Select Committees and Civil Servants

Civil servants appear in front of Select Committees on behalf of their Ministers and under their directions because it is the Minister, not the civil servant, who is accountable to Parliament for the evidence given to the Committee. 

Since 1980 the approach of successive governments to the relationship between civil servants and select committees has been framed by the Osmotherly Rules, named after the civil servant who wrote them.

Alice Lilly, senior researcher at the Institute for Government, says the key principle behind the rules is that “ministers are directly accountable to parliament, and governments over time have taken that to mean that civil servants, when they appear before committees, do so under the direction and instruction of their ministers. Governments have always been concerned not to undermine that principle of ministerial accountability.

A civil servant’s select committee performance has a big influence on their reputation and career prospects. Former cabinet secretary Lord Gus O’Donnell says: “It is an important test as you become more senior. When politicians are trying to get a particular angle or get you to say a specific quote, it does require a degree of training and understanding of how to perform publicly, and that’s part of the skill set of the modern civil servant.”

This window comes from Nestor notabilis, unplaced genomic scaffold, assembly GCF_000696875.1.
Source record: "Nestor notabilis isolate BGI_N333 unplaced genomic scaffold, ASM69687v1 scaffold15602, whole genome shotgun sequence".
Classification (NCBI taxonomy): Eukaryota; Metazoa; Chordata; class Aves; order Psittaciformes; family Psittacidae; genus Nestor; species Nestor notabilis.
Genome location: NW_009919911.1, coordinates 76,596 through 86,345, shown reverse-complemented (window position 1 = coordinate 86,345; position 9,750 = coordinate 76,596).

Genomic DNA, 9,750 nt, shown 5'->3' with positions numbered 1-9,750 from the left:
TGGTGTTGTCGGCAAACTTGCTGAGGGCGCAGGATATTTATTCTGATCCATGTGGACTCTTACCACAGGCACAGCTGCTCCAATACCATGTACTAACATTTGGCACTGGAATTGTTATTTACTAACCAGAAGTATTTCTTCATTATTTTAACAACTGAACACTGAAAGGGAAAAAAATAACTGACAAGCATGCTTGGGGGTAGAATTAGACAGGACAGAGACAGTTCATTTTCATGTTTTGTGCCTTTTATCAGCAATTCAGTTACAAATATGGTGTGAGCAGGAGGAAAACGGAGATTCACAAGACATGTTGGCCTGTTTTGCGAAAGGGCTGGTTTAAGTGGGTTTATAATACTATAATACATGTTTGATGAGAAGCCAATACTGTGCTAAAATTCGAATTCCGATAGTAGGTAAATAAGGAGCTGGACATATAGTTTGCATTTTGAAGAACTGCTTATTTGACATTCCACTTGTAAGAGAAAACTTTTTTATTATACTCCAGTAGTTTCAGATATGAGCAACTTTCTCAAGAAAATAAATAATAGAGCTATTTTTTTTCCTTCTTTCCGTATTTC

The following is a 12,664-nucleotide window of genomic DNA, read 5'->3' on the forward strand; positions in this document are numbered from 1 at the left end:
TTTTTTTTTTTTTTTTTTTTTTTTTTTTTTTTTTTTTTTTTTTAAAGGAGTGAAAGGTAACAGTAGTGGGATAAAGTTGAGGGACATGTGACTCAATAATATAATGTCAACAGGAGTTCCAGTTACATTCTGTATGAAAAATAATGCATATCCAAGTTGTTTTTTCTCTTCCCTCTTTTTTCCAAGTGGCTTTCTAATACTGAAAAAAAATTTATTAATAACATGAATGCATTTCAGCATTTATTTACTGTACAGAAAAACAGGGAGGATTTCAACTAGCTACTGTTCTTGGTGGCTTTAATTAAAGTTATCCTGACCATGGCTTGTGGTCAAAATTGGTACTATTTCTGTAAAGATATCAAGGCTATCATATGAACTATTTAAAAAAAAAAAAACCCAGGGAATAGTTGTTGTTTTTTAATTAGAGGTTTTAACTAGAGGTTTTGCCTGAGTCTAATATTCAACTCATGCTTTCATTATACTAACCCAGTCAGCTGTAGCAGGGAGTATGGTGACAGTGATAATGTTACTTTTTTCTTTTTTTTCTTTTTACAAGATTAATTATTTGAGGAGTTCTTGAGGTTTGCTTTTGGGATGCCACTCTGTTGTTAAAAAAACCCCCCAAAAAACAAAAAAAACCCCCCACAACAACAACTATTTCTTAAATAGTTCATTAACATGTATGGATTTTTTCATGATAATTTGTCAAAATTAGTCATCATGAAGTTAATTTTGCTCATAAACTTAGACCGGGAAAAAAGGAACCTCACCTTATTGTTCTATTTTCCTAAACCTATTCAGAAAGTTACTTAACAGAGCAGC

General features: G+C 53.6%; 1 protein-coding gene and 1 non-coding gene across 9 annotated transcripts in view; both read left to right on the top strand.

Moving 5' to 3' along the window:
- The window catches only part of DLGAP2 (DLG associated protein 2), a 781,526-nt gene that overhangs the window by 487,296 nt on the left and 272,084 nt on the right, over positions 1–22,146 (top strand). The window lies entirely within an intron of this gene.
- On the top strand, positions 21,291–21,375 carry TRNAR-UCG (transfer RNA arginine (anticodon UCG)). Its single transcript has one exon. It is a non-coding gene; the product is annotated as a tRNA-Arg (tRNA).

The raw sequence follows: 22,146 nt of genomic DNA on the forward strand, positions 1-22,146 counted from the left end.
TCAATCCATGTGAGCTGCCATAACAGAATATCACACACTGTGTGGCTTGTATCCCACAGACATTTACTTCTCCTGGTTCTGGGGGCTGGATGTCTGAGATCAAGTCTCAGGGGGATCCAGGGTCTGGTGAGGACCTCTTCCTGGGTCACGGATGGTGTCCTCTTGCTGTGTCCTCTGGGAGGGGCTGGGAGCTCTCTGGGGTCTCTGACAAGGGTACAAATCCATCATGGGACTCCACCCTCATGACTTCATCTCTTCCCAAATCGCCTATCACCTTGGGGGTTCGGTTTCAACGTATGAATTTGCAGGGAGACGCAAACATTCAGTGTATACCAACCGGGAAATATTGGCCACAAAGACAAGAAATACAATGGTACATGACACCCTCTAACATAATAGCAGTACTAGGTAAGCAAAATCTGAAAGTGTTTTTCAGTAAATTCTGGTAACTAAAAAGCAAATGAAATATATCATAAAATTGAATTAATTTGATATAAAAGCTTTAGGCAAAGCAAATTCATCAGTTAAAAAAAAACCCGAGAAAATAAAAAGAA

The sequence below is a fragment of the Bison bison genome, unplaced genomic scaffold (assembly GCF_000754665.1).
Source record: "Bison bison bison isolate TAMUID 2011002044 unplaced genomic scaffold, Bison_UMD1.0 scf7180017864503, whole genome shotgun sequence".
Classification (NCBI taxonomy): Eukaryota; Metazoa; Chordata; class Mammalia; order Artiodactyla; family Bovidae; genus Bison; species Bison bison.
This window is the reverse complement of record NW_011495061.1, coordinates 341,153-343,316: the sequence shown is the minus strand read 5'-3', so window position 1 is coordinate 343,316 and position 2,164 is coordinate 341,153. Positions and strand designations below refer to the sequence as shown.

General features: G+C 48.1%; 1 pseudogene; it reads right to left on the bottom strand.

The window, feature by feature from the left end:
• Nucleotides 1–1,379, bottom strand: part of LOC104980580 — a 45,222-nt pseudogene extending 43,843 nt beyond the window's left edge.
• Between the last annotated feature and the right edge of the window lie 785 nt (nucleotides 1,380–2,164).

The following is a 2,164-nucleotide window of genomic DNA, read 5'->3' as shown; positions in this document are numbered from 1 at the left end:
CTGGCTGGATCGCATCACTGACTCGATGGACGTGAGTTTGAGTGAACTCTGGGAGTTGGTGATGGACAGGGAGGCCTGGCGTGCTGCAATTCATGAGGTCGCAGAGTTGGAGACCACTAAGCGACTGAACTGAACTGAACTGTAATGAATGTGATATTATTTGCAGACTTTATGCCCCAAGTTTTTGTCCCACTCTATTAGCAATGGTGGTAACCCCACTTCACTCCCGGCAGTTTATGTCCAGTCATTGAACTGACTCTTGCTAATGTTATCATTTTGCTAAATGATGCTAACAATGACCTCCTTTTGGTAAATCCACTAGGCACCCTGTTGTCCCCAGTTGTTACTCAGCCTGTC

Former head of the civil service Lord Bob Kerslake says judgments can be unforgiving: “Appearances are definitely watched and assessed by ministers and special advisers: you can do 90 minutes perfect and one small thing that is perceived to be wrong, and that’s what’s remembered.”

Dame Helen Ghosh had just such an experience as Home Office perm sec when she appeared before the Public Accounts Committee. Discussing security plans for the London Olympics due to take place the following summer, she described the original and subsequently discredited estimate for the number of security guards needed as a “finger in the air” exercise. This did nothing to improve her relationship with then home secretary Theresa May.